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Ecumenical Council to Vote on Document on Jews Today or Tomorrow

In the expectation that the Vatican statement on the Jews will come up for a final vote at the Ecumenical Council tomorrow or Friday, an expert of the Secretariat for Christian Unity — the Vatican body which drafted the document — today gave an unofficial explanation as to why the word “deicide” was dropped from the statement, and why the word “condemns” was changed to “deplores” in the part of the text dealing with anti-Semitism.

The expert said many of the Secretariat members had felt it would add to the validity and the universal acceptability of the draft declaration if it was clearly shown that its principal themes were not necessarily incompatible with the Christian Scriptures, even when these scriptures make antagonistic references to the Jews.

He said that scriptural references to the Jews of Jesus time rejecting the Gospels were incorporated into amendments for that reason. He also referred to the principal themes as those of the acknowledgement of the common religious origin and spiritual patrimony of Christians and Jews, the desirability of a continuing dialogue between the two faiths, and the repudiation of anti-Semitism of all kinds and of all periods.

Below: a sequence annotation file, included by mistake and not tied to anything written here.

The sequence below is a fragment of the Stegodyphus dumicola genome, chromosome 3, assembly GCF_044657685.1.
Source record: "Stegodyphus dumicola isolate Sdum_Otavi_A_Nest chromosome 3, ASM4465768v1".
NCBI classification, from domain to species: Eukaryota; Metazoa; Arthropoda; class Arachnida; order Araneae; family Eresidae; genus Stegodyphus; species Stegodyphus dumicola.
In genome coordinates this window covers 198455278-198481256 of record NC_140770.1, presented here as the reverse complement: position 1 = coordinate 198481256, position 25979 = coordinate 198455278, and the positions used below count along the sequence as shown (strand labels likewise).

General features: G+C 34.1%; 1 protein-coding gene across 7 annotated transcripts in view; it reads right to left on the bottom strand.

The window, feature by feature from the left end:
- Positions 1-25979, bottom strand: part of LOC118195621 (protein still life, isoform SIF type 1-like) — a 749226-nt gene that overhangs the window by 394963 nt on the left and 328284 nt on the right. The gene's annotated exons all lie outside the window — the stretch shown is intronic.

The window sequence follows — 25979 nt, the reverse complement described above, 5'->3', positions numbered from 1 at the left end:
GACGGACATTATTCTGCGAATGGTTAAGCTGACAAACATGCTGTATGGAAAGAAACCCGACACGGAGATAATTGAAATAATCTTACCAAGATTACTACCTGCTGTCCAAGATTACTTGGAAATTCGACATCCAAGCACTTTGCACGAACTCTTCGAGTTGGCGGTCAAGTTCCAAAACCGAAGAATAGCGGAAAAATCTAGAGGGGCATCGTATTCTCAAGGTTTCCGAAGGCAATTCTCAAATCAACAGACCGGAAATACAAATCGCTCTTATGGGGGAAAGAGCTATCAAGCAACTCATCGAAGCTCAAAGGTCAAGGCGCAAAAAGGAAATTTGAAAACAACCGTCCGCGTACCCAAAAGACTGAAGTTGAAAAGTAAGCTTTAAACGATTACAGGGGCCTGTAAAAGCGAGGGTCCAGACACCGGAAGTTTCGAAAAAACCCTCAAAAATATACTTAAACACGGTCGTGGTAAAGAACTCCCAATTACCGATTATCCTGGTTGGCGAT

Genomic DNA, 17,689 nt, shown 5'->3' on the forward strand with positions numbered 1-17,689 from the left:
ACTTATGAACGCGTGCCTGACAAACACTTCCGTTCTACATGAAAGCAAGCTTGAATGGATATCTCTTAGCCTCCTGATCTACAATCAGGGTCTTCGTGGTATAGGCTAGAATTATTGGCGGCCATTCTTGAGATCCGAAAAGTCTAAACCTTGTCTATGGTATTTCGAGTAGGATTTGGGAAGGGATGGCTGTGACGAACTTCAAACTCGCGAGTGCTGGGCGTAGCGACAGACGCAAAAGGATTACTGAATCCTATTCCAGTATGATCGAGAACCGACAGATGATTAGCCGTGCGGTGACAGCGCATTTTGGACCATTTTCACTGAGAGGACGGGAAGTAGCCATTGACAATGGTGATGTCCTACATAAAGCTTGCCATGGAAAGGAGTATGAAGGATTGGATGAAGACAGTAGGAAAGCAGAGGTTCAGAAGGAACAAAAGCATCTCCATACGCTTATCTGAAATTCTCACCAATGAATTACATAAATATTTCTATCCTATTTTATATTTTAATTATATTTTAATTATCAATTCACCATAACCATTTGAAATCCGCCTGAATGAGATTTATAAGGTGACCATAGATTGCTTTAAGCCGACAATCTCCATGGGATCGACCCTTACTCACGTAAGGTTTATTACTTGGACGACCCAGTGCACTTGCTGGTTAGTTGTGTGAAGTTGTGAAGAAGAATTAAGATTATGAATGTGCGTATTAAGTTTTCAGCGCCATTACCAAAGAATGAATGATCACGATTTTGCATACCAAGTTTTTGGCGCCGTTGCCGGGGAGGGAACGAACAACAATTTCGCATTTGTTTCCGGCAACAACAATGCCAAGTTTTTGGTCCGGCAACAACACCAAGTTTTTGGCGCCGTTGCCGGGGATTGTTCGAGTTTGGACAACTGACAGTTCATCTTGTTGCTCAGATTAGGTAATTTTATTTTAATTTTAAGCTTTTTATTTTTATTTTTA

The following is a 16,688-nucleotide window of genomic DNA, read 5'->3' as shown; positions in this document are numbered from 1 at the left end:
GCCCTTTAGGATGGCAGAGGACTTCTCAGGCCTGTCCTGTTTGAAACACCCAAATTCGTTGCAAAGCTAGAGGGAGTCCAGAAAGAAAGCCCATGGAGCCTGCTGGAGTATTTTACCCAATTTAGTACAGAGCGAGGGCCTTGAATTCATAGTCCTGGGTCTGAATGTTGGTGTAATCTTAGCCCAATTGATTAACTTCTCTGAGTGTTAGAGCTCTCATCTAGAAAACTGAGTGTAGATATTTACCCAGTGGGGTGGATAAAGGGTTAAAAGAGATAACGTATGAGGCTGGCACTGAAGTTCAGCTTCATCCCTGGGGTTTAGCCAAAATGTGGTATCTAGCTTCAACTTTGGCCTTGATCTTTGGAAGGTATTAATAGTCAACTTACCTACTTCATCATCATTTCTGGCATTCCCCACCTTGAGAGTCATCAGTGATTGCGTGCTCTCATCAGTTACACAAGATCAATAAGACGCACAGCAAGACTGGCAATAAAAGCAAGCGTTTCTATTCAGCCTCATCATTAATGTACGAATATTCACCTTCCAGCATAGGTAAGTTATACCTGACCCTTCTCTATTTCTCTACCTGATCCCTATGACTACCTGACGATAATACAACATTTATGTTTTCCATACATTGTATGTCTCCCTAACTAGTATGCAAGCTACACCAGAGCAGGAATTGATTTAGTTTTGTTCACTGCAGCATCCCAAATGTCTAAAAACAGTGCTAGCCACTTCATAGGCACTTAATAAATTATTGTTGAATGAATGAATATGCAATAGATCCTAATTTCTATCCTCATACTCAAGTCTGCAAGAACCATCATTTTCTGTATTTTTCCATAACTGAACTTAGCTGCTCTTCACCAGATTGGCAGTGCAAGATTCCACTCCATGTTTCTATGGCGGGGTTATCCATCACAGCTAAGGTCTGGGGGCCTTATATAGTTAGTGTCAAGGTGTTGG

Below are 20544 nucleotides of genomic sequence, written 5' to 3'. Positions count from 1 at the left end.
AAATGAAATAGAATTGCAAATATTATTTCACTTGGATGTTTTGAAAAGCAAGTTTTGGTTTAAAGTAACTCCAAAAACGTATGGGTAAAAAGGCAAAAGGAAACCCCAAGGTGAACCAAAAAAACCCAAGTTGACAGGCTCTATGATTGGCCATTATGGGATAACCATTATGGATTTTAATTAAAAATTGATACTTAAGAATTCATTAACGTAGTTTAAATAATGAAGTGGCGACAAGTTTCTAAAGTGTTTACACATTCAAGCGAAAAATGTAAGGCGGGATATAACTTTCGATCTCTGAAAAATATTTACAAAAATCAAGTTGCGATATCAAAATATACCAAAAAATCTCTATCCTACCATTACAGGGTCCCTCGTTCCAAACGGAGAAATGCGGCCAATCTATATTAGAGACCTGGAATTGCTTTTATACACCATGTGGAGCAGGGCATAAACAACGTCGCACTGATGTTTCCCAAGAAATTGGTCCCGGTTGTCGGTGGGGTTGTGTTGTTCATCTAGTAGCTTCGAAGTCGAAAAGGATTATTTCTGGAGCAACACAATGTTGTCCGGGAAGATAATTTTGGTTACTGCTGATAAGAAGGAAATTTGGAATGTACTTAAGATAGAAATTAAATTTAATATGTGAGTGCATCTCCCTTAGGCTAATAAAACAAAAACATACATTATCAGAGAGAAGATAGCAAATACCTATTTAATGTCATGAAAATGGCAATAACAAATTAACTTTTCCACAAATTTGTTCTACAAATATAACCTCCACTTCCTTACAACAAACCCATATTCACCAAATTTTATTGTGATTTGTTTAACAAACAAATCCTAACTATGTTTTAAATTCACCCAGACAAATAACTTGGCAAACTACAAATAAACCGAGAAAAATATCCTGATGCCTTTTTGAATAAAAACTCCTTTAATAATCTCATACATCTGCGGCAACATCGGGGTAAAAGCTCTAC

The Jewish view on the expert’s comments was to question whether they would be understood in that sense everywhere in the Catholic world. Among Jews, the fear remained that those phrases would be singled out from the text of the declaration by enemies for use against Jews, which would not be a novelty in the history of Christian-Jewish relations.

It was indicated also that there was much wider understanding in Councilary circles for the justified concern among Jews over the decision to drop the word “deicide” and the use of “deplores” as expressing the Catholic Church attitude toward anti-Semitism. Apart from the differences in strength of the two words, it was pointed out that “condemns” refers clearly also to the future, whereas “deplores” is normally applied to past events.

The Rev. George Tavard, of Pittsburgh, expert consultant on interfaith problems at the Ecumenical Council, said here today: “Some bishops have expressed concern over changes in the text, but I do not know what they can do. My guess is that it is too late to take action. The text is not as advanced as it was, but strong efforts have been made to make it satisfactory.”

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